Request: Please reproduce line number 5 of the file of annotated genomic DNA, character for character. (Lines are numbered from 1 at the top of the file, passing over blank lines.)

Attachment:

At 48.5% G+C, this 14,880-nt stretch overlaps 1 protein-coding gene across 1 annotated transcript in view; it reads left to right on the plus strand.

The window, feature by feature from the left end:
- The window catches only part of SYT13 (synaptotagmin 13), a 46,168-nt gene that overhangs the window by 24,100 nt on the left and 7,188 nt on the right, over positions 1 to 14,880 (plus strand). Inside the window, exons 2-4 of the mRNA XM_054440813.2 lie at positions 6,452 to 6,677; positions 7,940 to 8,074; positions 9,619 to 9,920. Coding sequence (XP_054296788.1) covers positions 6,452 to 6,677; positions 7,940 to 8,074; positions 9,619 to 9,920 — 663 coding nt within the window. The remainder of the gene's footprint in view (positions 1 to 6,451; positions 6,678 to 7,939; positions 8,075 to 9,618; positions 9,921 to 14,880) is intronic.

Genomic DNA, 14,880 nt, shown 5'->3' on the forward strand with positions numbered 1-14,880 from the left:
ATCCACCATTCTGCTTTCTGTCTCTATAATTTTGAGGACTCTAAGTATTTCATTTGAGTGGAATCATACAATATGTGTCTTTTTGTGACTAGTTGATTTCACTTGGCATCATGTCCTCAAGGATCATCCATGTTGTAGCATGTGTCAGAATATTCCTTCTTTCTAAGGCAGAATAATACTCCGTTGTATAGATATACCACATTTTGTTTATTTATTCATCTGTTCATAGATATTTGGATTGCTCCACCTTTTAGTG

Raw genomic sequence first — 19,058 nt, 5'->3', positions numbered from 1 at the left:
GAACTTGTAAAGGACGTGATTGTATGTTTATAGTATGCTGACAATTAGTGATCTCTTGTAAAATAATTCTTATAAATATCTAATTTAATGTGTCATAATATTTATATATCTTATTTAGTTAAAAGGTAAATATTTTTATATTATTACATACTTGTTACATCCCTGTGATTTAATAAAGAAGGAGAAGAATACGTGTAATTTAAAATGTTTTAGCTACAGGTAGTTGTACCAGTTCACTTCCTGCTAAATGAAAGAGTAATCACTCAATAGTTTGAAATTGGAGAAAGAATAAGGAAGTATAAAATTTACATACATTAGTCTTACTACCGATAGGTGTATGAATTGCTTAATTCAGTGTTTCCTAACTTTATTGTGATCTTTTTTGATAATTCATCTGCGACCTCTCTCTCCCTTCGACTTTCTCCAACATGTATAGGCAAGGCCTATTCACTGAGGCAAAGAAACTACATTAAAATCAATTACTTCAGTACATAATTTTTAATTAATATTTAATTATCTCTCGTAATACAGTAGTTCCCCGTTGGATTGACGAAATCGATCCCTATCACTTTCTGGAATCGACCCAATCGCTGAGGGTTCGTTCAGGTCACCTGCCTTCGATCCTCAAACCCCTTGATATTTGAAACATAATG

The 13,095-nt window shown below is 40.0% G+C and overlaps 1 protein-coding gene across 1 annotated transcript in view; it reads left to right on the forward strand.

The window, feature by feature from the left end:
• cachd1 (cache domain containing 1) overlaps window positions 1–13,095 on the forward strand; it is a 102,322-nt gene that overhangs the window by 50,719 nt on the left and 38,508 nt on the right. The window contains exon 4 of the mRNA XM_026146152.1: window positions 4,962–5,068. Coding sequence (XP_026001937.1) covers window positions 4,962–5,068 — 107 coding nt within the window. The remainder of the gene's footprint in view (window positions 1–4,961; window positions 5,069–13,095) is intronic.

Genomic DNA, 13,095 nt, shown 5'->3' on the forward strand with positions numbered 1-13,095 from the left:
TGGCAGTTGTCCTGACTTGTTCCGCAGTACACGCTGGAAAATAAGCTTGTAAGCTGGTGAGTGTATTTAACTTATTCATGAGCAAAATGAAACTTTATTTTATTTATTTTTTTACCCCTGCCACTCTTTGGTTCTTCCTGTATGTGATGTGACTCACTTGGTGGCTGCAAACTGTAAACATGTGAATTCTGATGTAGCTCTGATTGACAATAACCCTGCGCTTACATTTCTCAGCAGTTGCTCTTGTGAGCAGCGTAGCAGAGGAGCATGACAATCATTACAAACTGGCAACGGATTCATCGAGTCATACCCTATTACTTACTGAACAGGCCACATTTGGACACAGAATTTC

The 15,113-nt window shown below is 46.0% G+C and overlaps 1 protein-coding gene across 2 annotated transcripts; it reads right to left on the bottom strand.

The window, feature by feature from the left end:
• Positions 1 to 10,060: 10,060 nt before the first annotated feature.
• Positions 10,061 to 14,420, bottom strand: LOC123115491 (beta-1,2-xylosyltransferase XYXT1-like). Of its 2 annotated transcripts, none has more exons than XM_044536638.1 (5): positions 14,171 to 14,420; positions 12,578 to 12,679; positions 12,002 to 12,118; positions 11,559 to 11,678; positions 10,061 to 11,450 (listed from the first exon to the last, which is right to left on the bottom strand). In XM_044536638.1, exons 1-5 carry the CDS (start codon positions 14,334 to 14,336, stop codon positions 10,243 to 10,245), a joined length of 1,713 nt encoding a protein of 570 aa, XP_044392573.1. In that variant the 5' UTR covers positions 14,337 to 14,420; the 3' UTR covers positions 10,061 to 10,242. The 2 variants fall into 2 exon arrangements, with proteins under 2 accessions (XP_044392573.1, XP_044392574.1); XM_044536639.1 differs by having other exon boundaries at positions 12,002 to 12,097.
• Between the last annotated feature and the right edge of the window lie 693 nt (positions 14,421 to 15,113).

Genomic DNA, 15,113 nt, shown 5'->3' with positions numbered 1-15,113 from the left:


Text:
ATCCACCATTCTGCTTTCTGTCTCTATAATTTTGAGGACTCTAAGTATTTCATTTGAGTGGAATCATACAATATGTGTCTTTTTGTGACTAGTTGATTTCACTTGGCATCATGTCCTCAAGGATCATCCATGTTGTAGCATGTGTCAGAATATTCCTTCTTTCTAAGGCAGAATAATACTCCGTTGTATAGATATACCACATTTTGTTTATTTATTCATCTGTTCATAGATATTTGGATTGCTCCACCTTTTAGTG